Home sweet home?

That's why an interdisciplinary group of researchers at the University of Lethbridge has teamed up to study the NIMBY phenomenon, its impact on home renters and homebuyers in Lethbridge, and ultimately, how to combat the problem.

Kim Smith* (*Kim Smith is a pseudonym) is well acquainted with racism, especially when it comes to the Not In My Backyard (NIMBY) phenomenon. For most of her adult life, the long-time Lethbridge resident has encountered landlords who wouldn't rent to her because she is First Nations. Those who would accept her were often slumlords that didn't maintain their properties or respect their tenants.

Smith's story isn't uncommon. Dr. Yale Belanger, a professor of Native American Studies at the University of Lethbridge, says NIMBY is happening in Lethbridge. That's why he's working with his U of L colleagues, Dr. Jo-Anne Fiske (Women's Studies) and Dr. David Gregory (Health Sciences), to study the phenomenon.

(L-R) Drs. Jo-Anne Fiske, Yale Belanger and David Gregory.

The team has interviewed dozens of Aboriginal and non-Aboriginal people in Lethbridge to better understand how NIMBY works, its impact on First Nations people and what can be done to eradicate the problem.

"Wherever people feel there might be social changes or impacts on the value of their home, or encounter people with whom they're not familiar, you'll find NIMBY," explains Fiske.

For victims, NIMBY means more than struggling to find a place to live.

"The sense of exclusion, marginalization and discrimination has a major impact on a citizen's well-being," she says.

The effects of the phenomenon are harsh, and as Gregory notes, this kind of discrimination has psychological consequences.

"It undermines one's self-worth and self-value," he says.

NIMBY has a long history in Lethbridge. Belanger, who's trained as a political historian and is the project's principal investigator, points out that until the 1860s and '70s, many Americans came to the Lethbridge area thinking they could set up homesteads, farms and ranches free of any interaction with First Nations people.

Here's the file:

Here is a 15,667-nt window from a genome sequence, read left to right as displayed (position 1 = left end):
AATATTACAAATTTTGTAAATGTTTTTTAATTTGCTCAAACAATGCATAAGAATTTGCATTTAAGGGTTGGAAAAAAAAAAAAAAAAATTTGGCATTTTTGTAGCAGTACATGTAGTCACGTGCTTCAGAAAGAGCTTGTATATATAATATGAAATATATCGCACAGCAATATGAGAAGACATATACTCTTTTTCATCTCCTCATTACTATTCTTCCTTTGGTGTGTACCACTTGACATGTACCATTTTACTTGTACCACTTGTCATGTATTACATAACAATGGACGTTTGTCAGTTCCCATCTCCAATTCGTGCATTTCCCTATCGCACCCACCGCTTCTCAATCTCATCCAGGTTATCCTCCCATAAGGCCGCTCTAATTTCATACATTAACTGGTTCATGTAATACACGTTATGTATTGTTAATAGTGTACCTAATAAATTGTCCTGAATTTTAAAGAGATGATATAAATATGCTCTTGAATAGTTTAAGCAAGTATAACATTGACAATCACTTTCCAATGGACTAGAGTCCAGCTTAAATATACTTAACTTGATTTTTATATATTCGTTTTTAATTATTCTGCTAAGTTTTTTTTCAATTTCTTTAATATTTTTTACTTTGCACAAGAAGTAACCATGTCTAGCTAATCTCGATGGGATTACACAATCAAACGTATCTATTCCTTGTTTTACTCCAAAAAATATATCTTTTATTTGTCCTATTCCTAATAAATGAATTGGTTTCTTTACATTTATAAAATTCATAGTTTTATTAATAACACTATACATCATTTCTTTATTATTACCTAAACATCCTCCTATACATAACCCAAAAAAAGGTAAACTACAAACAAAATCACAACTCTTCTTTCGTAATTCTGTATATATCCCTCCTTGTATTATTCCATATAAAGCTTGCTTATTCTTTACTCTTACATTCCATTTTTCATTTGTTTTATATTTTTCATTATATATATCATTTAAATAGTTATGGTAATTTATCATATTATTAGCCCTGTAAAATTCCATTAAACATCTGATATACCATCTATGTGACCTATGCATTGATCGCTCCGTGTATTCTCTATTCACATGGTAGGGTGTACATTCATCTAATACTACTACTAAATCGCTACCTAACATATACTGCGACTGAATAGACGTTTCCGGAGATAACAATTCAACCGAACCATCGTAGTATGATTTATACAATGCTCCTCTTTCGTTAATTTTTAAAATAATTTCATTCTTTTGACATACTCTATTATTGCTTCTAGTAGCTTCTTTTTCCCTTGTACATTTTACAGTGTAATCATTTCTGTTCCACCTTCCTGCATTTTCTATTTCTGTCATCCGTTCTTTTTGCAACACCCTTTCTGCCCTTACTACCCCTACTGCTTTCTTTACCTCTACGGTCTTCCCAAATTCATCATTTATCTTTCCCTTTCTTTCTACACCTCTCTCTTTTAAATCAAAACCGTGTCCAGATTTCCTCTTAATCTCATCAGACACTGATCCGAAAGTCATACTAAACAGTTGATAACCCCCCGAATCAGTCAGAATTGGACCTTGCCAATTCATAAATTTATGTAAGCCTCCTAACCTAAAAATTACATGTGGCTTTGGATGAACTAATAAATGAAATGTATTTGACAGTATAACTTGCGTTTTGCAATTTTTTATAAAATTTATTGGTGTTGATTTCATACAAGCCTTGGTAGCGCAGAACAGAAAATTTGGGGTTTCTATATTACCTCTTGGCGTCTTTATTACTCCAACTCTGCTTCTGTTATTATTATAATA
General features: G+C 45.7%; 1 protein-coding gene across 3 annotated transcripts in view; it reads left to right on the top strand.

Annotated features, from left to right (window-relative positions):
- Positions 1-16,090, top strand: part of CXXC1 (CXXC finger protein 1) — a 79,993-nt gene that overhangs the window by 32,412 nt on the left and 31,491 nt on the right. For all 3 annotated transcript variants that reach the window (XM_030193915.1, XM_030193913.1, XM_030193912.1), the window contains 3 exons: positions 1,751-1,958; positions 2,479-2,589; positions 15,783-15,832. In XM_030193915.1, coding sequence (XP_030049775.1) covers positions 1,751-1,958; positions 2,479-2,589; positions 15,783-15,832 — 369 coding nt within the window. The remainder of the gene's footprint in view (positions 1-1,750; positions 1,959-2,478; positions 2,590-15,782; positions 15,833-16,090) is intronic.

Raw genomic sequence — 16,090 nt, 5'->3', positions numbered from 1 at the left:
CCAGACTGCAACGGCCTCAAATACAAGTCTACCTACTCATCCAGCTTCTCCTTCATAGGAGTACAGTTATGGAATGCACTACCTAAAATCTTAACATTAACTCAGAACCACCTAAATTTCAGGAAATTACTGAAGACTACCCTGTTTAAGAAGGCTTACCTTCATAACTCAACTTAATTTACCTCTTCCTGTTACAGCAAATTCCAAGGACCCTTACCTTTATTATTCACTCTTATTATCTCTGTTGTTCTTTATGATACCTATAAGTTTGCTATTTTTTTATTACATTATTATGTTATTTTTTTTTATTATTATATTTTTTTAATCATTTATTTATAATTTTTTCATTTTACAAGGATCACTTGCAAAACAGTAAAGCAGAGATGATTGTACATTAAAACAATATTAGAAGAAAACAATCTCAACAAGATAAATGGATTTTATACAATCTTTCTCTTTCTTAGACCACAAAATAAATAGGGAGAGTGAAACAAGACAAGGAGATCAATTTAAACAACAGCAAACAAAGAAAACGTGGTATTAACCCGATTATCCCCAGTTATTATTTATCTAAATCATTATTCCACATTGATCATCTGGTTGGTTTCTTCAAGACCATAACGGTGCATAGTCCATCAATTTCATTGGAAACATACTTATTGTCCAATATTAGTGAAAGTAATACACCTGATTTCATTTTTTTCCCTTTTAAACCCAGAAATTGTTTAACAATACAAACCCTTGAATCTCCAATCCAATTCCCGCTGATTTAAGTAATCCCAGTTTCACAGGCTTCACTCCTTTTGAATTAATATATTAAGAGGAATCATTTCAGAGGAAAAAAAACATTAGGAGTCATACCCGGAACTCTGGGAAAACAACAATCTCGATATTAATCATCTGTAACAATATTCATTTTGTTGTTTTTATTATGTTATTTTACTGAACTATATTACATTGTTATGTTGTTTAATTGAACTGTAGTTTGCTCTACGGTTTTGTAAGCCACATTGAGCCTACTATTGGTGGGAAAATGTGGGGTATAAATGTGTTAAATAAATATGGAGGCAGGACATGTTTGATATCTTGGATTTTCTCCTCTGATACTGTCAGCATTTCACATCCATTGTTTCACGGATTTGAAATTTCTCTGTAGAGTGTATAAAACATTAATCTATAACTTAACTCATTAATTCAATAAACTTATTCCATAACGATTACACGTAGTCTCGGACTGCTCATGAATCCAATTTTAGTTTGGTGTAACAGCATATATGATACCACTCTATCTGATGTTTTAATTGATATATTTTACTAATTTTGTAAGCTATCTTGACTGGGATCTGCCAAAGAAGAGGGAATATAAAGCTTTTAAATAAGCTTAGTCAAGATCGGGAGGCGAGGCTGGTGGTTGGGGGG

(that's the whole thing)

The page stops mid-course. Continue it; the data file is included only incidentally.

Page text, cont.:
"They brought with them the notion that native people were a scourge of the frontier," says Belanger. "Not everyone exercised those ideas outright, but because they were in place, there was a strong disconnect between the first white settlers and the First Nations people."

Over time, the area's First Nations people were forced onto reserves by the government, further dividing people. Even after the government stopped monitoring and controlling their movements, most of them continued to stay on the reserve, only coming into town to do errands.

The first urbanization of Aboriginal people in Lethbridge happened in the 1970s. Now 40 years later, there are about 5,000 Aboriginal people living in the city. After close to a century of segregation, two groups that have traditionally had little interaction are now living next door to each other, explains Belanger. In many cases, frustrations have reached a boiling point, resulting in some residents being openly hostile to their First Nations neighbours.